Tirpitz

The Life and Death of Germany’s Last Great Battleship

Daniel Knowles

Referred to by Churchill as ‘the Beast', ‘Tirpitz' was Germany's last great battleship and was one of the largest ever constructed in Europe. It was in November 1944 that she was finally sunk by the RAF. This book looks at the situation in Germany that led to the decision to build the ‘Tirpitz' before going on to analyse her life and death.
Date Published :
May 2018
Publisher :
Fonthill Media
Language:
English
Illustration :
B&W
Format Available    QuantityPrice
Hardback
ISBN : 9781781556696
Pages : 336
Dimensions : 9.75 X 6.75 inches
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In stock
$50.00

Overview
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Referred to by Winston Churchill as ‘the Beast’, ‘Tirpitz’ was Germany’s last great battleship and was one of the largest and heaviest battleships ever constructed by a European navy. Sister ship to the infamous ‘Bismarck’, ‘Tirpitz’ may be referred to as ‘the Lonely Queen of the North’. Laid down in 1936 and commissioned in 1941, ‘Tirpitz’ spent most of her operational life lurking as a ‘fleet in being’ amongst the fjords of Norway. Such was the threat posed to the sea lanes, and with that the Allied war effort, and so obsessed was Churchill and the Admiralty with her destruction that twenty-four operations, ranging from the foolhardy to the ridiculous were undertaken against her. It was in November 1944 that the ‘Tirpitz’ was finally sunk, not by the Royal Navy, but by the aircraft of RAF Bomber Command. Using a variety of sources this book begins by looking at the military and political situation in Germany that led to the decision to build the ‘Tirpitz’ before going on to analyse the life and death of Germany’s last great battleship.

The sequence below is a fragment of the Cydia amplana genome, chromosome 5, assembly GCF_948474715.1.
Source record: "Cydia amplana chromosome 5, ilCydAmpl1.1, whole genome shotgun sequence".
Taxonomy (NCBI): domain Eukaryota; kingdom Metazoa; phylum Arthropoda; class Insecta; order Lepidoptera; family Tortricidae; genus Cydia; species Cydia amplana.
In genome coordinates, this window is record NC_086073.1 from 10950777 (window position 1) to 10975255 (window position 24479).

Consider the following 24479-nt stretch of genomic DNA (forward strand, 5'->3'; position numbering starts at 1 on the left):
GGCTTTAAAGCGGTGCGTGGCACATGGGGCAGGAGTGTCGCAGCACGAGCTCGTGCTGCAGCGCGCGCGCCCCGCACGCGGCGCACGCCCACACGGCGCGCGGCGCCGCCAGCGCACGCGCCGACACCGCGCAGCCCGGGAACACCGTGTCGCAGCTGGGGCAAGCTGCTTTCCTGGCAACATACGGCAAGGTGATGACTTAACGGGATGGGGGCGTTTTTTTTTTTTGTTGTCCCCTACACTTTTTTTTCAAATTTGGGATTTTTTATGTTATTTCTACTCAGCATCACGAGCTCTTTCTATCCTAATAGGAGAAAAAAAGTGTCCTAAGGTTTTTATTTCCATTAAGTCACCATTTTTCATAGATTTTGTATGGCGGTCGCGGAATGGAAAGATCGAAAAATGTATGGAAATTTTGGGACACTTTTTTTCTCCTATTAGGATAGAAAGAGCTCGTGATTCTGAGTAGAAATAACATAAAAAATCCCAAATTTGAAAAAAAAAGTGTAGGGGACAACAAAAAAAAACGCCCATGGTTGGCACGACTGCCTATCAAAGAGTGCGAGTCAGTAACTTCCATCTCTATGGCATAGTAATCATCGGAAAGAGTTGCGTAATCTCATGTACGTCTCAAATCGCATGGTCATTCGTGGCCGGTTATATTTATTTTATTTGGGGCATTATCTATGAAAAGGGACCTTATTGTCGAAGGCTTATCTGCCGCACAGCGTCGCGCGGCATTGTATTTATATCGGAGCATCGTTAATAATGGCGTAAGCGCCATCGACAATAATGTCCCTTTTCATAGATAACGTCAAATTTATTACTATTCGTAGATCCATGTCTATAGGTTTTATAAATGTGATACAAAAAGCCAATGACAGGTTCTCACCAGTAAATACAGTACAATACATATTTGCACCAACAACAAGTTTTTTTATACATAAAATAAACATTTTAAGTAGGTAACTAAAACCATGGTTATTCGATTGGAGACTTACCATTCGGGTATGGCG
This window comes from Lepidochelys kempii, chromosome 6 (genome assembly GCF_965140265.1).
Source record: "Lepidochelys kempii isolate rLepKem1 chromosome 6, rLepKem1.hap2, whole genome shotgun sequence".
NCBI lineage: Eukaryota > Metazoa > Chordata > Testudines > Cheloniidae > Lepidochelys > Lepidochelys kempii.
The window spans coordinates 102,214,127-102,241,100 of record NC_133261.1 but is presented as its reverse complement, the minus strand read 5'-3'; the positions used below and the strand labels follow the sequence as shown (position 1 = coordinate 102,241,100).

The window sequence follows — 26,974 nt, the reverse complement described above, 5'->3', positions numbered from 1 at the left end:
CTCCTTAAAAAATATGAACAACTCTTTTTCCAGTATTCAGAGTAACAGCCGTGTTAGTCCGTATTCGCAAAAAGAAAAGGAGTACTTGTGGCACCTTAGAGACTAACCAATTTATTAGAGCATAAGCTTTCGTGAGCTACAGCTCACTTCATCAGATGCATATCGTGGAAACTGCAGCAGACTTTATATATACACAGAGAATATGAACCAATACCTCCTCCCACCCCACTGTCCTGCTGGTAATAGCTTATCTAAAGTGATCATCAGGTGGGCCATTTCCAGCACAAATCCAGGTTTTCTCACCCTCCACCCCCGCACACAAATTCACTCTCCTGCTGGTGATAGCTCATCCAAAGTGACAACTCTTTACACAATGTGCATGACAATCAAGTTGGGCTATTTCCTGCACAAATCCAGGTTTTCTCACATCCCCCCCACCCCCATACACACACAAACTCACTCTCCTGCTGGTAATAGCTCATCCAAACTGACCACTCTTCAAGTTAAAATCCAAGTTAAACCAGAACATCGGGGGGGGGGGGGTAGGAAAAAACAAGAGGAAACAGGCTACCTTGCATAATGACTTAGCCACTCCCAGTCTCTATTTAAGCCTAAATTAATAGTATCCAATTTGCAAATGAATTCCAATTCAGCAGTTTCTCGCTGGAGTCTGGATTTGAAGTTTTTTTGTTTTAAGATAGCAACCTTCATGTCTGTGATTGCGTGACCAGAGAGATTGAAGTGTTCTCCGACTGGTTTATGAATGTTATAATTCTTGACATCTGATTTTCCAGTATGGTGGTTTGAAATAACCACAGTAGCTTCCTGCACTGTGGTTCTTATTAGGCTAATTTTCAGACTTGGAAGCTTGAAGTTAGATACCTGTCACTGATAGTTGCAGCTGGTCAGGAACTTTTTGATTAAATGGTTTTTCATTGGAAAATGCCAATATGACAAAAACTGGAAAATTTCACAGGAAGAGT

About The Author
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DANIEL KNOWLES was born in Newcastle upon Tyne and has been interested in history since the age of eight. The main focus of his historical interest is the Second World War. In 2016 he graduated with an honours degree in History and Politics from the University of Northumbria. His dissertation was written on the changing perceptions to the wartime role played by RAF Bomber Command.

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